Water supply project in Kherson region is in the home stretch!

Volunteers of the “Help For Ukraine” Charitable Foundation continue to implement the project “Save Kherson Water” to provide Kherson region with portable water purification systems. This time, they brought three more such systems for two communities and one local hospital in Beryslav district, the foundation’s press service reports.

Last year, these systems, provided to the volunteers and developed by soldier Borys Vykhovanets and his colleague Hryhoriy Mamchur from the NGO RoDoRa, were successfully tested in the village of Kozatske, 5 km from the Kakhovka hydroelectric power plant dam and the front line.

Quality drinking water is still a luxury for the affected regions, as the water situation has not improved at all in the year without the dam. Recent studies, in particular by experts from the Kherson State Agrarian and Economic University, confirm that the water that southerners are forced to consume after the hydroelectric power plant explosion can be called poison. All the water below the Kakhovka dam has been poisoned by a large number of cattle cemeteries, cemeteries, and agricultural chemical storage facilities.

The quality of the water available from underground sources for the settlements does not meet drinking standards and is not equipped with post-treatment equipment. The content of lacto-positive E. coli is 9 times higher, the content of salts and metals is more than three times higher, chlorides are two times higher, sodium is three times higher, and sulfates are four times higher.

“We have repeatedly brought humanitarian aid to Kherson and Mykolaiv regions,” says Vilen Fatalov, Vice President of the Foundation, “and we have investigated this issue by talking to the people and local authorities. During our trips, we took measurements ourselves: the concentration of nitrates in the water is 10 times higher than the norm. There are different ways to solve this problem locally, but most of these projects are too labor-intensive and better implemented after the war. So we explored a variety of possibilities. We were looking for partners and like-minded people. We weighed the pros and cons. We addressed the press and television. We met with domestic and foreign businesses. We regularly provided assistance to Kherson region and chose the most effective option.”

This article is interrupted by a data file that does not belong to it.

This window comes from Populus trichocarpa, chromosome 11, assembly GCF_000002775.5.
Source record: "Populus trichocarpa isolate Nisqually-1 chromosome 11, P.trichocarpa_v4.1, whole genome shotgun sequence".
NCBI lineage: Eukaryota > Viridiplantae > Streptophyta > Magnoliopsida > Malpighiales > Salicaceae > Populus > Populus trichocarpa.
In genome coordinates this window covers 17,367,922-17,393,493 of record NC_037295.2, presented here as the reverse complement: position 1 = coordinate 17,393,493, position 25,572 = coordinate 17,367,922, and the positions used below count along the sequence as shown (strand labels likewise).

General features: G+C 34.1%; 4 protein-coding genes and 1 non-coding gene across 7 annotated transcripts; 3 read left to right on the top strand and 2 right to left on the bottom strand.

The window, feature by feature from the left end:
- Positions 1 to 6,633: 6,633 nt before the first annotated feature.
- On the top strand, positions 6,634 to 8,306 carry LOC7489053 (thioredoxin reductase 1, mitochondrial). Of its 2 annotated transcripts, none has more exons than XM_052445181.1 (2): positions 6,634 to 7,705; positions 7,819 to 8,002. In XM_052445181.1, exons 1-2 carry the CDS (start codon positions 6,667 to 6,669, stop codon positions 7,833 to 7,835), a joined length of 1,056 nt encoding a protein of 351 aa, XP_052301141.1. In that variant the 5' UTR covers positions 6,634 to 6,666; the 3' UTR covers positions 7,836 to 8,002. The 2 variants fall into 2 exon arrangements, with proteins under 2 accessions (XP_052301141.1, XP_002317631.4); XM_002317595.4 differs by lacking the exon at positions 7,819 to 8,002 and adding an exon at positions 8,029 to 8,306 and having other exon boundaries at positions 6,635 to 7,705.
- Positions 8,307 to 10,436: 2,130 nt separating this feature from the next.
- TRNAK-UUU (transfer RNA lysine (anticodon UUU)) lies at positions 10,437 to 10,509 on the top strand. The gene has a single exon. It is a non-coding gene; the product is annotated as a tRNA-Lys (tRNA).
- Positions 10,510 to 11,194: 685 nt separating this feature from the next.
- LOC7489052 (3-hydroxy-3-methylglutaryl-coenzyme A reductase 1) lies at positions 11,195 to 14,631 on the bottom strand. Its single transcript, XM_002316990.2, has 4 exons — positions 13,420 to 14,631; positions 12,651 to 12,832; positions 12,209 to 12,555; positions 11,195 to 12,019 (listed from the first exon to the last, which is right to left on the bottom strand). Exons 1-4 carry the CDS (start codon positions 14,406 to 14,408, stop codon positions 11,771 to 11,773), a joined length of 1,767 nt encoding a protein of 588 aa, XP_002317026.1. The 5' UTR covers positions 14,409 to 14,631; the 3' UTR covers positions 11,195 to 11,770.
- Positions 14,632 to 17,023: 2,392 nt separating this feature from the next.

The cost of one such unit is $3.5 thousand, while a similar American one costs $10 thousand. But Ukrainian portable water treatment systems not only purify but also saturate the water with hydrogen, producing water ionized at -300 millivolts. This water, in turn, provides energy to cells and removes toxins from the body.

These are Ukrainian-made mobile units that are almost impossible to destroy under fire. They can be deployed in 1 minute. They operate from an autonomous power supply. They can be moved within a few minutes. One unit can produce up to 1.5 tons of water per day.

They can be connected not only from the mains, but also from the included rechargeable battery. It purifies any water: both from the river and from the swamp. There is a set of spare filters, keys to them, a water test, separate filtration, etc. The battery has spare fuses, is portable, lightweight, and autonomous. It can be used as a power bank. It can be used anywhere. First of all, these systems were developed by the inventors for the needs of the front line. They have been tested more than once. And they are ready to serve as many people in the frontline areas as possible.

“We have a guaranteed solution to the problem of acute shortage of drinking water,” comments Stepan Aslanian, President of the Foundation. – “Therefore, we have launched a unique project to provide them with mobile water treatment plants, for which we are very grateful to our partners: the international foundation Nova Ukraine for the purchase and assistance in transporting 3 stations, as well as the NGO RoDoRa – soldier Borys Vykhovanets and his colleague Hryhorii Mamchur – for their invention that saves lives and health, and for their personal participation in the project. And, of course, to Oleksandr Prokudin, the head of the Kherson Regional Administration, for his cooperation with the Foundation in this matter for the benefit of the residents.

After all, people still continue to survive without water, needing enhanced assistance no less than after the explosion of the Kakhovka hydroelectric power plant. And the closer to the frontline, the more urgent it is. The survival of people depends on it in places where the shelling continues and where the central water supply can be restored only after the fighting stops. The construction of three new water pipelines is to be completed by the end of 2025.

The next step is to purchase large mobile systems with a capacity of up to 20,000 liters per day. The foundation is currently looking for additional partners and donors to help with the purchase and installation. If necessary, the systems can be easily moved to avoid destruction by shelling. Therefore, we will provide them to frontline communities. And not only in Kherson region. But this requires additional funding. So please join in – a good deed always returns a hundredfold!”

Everyone can join the Project: